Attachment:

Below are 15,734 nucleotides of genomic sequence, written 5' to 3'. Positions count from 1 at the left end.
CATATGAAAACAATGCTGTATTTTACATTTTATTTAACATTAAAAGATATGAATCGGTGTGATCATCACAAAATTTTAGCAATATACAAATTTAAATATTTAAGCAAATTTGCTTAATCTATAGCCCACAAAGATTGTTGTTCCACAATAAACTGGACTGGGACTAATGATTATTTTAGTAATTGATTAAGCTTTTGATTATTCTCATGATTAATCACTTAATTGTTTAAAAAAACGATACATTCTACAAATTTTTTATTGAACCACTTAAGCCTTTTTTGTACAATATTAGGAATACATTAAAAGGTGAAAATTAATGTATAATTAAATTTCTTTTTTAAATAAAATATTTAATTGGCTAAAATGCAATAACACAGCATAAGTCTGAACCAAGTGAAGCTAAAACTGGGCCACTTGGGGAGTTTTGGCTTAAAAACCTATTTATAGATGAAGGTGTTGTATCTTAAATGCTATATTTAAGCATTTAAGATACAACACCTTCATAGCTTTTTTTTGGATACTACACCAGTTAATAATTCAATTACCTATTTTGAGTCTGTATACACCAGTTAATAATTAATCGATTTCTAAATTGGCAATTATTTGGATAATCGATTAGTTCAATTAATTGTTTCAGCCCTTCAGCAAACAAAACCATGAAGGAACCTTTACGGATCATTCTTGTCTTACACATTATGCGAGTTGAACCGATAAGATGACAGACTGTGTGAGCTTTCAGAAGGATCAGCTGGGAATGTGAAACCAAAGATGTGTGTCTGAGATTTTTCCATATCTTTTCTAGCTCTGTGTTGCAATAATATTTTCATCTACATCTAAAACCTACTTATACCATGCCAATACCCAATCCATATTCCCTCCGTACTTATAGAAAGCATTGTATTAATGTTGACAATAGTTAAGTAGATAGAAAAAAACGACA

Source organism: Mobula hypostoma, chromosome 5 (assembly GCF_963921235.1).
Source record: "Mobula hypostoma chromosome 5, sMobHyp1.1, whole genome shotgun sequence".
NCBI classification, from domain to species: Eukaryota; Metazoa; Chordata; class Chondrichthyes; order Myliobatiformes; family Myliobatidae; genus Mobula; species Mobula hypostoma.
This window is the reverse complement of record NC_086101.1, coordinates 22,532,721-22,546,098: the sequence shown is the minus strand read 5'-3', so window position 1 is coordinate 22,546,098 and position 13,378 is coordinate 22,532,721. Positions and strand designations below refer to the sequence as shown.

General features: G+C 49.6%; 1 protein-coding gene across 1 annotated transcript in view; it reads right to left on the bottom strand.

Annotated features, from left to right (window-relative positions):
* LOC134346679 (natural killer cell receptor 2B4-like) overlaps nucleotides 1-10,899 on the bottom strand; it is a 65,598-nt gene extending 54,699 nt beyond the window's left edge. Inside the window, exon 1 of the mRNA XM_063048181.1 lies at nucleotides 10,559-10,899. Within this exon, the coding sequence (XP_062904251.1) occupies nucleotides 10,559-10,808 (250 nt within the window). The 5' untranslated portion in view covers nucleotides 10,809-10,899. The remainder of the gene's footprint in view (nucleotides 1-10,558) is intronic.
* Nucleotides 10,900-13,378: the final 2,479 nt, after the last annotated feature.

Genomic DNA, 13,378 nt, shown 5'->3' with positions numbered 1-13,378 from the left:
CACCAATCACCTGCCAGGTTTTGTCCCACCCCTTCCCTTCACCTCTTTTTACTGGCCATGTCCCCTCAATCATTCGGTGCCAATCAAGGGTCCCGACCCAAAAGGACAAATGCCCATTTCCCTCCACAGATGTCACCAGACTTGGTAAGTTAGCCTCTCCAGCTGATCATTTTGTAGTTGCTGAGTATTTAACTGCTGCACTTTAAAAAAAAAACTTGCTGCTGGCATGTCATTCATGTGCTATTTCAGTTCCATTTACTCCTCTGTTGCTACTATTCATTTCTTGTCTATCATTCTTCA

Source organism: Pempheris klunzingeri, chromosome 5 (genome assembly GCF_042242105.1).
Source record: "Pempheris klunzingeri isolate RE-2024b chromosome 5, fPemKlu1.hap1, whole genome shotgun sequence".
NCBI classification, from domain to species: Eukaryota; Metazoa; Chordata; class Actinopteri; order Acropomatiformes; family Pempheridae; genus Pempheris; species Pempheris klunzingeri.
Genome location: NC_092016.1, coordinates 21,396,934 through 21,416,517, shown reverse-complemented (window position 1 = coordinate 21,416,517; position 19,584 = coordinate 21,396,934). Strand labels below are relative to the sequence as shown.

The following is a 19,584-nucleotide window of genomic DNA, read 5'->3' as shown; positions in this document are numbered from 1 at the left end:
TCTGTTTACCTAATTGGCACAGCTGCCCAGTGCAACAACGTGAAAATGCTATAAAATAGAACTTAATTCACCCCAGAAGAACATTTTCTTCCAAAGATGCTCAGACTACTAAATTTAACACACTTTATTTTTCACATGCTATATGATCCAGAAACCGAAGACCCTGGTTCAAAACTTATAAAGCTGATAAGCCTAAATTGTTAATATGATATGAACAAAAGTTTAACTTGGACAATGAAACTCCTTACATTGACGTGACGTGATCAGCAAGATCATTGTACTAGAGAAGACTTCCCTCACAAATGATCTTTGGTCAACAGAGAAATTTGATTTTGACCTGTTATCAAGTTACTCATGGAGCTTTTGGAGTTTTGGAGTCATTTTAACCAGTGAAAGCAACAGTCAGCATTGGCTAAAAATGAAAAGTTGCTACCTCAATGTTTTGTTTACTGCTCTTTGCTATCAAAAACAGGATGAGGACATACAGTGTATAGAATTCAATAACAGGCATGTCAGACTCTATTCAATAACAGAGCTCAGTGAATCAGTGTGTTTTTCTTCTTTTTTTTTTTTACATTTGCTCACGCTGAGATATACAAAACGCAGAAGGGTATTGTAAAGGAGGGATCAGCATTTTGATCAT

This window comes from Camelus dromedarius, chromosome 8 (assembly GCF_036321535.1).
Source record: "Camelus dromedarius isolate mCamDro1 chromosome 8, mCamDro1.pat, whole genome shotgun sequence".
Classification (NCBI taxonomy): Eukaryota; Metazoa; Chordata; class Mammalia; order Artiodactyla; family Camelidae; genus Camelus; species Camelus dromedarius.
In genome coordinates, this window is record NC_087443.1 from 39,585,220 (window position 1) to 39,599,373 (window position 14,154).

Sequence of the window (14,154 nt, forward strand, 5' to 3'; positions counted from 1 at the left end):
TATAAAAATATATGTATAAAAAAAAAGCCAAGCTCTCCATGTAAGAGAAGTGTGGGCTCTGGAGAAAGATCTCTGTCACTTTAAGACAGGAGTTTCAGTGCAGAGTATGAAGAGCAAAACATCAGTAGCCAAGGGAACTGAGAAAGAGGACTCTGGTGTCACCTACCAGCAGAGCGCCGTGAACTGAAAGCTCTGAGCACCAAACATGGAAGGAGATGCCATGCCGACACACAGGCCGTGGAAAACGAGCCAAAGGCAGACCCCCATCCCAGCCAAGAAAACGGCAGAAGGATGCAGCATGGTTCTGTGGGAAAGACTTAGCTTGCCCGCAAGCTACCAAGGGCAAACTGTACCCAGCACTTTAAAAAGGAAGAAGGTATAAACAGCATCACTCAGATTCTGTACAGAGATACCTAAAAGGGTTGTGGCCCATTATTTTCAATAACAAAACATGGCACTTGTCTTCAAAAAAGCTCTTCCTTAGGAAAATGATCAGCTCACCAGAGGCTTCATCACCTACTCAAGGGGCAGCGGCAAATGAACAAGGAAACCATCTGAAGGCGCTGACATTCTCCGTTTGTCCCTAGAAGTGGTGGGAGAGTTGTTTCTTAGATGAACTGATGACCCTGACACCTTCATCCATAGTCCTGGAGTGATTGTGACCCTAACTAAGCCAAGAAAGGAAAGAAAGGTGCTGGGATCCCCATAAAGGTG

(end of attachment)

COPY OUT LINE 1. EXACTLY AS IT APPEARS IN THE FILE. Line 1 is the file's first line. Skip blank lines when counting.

Below are 15,734 nucleotides of genomic sequence, written 5' to 3'. Positions count from 1 at the left end.